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6 examples of an effective landing page with a form

Every website needs landing pages — those all-important web pages that exist for the sole purpose of capturing information from visitors. In the vast majority of instances, businesses use landing pages for lead generation. They’re also useful for collecting event signups, mailing list subscriptions, online quote requests, or some other specific action.

In every case, a landing page needs a form. Forms — preferably ones that are short, simple, and not too pushy — are the easiest way to collect visitor information. A well-constructed landing page paired with the right form can actually increase conversions and promote engagement with site visitors.

But what exactly constitutes a “well-constructed” landing page and the “right” form?

An effective landing page

  • Focuses solely on conveying the value of the resource you’re offering
  • Has minimal copy that’s compelling and to the point
  • Has a clear call to action (i.e., “Start my free trial” or “Get the report”)

A great form

  • Asks for a reasonable amount of information that matches the value of the resource you’re offering (The form for a webinar might ask for more information than one associated with an infographic, for example.)
  • Has a simple, clear layout
  • Looks attractive

The internet is full of landing pages, and some of them do a better job at converting than others. Before you start designing your own landing page with a form, take a look at the following great examples for some inspiration.

6 examples of well-executed landing pages with forms

1. Juicy Parenting’s parenting guide

user interface of juicy parenting

Juicy Parenting has mastered landing page copy — it’s short, sweet, and direct, telling visitors exactly what they can expect when they download the free resource. (But there’s a bit more information farther down the page, along with some social proof.) And the form is perfectly appropriate for a four-minute read, only asking for a first name and email address. 

2. Relevantly’s social media calendar

user interface of relevantly

In this case, Relevantly put its landing page copy and form on separate pages. The landing page copy includes a Free Download button that takes visitors to this form. 

The copy provides several opportunities for readers to download the resource, and it explains the offering in detail. Also, the form asks for a bit more information than other examples, which indicates the company’s interest in collecting better leads rather than just more leads.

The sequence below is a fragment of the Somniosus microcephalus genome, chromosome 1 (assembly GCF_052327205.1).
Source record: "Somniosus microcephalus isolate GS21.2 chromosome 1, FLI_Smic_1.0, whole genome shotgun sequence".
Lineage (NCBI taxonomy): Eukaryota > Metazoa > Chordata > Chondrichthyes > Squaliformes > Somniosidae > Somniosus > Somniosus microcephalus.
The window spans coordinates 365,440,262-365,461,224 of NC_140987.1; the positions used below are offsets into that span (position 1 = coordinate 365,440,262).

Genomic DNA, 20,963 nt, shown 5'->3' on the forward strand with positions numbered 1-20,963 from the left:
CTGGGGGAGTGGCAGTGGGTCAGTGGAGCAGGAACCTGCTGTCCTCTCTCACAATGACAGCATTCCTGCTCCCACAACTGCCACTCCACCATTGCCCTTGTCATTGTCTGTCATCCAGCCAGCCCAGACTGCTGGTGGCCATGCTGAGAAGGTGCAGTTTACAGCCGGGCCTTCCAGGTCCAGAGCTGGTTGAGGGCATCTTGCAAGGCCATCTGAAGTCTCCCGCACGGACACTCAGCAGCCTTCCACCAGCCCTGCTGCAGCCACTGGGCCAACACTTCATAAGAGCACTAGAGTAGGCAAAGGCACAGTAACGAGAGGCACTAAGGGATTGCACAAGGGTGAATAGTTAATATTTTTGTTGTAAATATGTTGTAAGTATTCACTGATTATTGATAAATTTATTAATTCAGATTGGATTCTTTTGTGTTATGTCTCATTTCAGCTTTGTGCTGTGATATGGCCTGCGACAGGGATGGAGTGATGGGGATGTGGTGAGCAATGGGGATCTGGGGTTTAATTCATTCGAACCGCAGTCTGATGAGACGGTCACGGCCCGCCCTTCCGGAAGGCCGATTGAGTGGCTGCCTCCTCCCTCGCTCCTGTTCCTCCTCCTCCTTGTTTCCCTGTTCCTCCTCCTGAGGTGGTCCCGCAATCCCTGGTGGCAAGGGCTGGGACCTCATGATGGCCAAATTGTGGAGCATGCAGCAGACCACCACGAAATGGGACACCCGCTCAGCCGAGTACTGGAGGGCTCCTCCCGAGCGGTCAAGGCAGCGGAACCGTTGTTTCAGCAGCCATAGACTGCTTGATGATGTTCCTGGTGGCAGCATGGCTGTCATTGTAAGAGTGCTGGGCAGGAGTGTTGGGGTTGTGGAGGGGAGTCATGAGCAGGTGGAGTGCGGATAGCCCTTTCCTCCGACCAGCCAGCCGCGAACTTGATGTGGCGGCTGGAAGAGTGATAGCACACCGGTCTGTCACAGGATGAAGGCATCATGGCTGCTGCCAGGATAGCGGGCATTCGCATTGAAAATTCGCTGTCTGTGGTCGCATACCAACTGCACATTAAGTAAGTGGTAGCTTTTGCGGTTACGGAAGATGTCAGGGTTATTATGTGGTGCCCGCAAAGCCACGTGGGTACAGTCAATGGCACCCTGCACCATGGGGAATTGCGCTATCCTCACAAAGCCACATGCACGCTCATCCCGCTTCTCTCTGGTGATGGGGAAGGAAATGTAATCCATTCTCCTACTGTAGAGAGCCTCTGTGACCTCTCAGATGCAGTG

3. Brian Tracy’s 14-step goal setting guide

user interface of Brian Tracy’s 14-step goal setting guide

This is an attractive-looking landing page with a form; readers who scroll down will find a few concise descriptors of the goal-setting guide. The call-to-action button is compelling — “See the 14 steps” — and stands out in terms of page design. 

The form itself uses the “breadcrumb strategy,” meaning it presents questions one at a time. Once someone fills in their email address, another form field pops up asking for their name. The simplicity of this strategy is what makes it work.

4. National Association of Women Sales Professionals’ (NAWSP) webinar

User interface of National Association of Women Sales Professionals’ (NAWSP) webinar

This landing page with form provides visitors with access to an on-demand webinar from NAWSP. Farther down the page, it includes a brief description of the topic and a bio for each member of the panel. 

This is an excellent example of an effective, attractive landing page that asks for appropriate information in exchange for a valuable resource.

5. Jotform’s COVID testing white paper

user interface of Jotform’s COVID testing white paper

This clean and simply structured Jotform white paper landing page makes a great first impression. It has plenty of white space, and the green call-to-action button stands out. It also has a compelling headline that speaks to readers and draws them in. 

The form attracts attention with its layered appearance. Note that the form fields all have red asterisks — the standard indicator for required fields.

6. Paychex free trial

user interface of Paychex free trial

Paychex’s landing page for a free trial is attractive and includes all the important information “above the fold” (no scrolling required). 

If you do scroll, however, you’ll see some compelling information about what your business could gain by signing up, and you’ll find a summary of exactly what you can expect to get by saying yes to this deal. 

The form asks for only the necessities, and it includes a privacy statement that links to the company’s privacy policy.

A landing page with form + function, thanks to Jotform

Need forms to include on your site’s landing pages? Create them quickly and easily with Jotform, a popular, easy-to-use online form builder.

Creating a landing page form in Jotform is simple: Use the drag-and-drop builder to arrange form fields as you want them to appear — no coding required. Then copy and paste your form’s embed code into your site builder to place it on your landing page.

You can also measure the success of your page by tracking form submissions in Jotform Tables. Organize the submissions, filter them, and share them with colleagues, all as part of a simple, streamlined process. Browse our 10,000-plus form templates to get going quickly and start engaging with your site’s visitors today!

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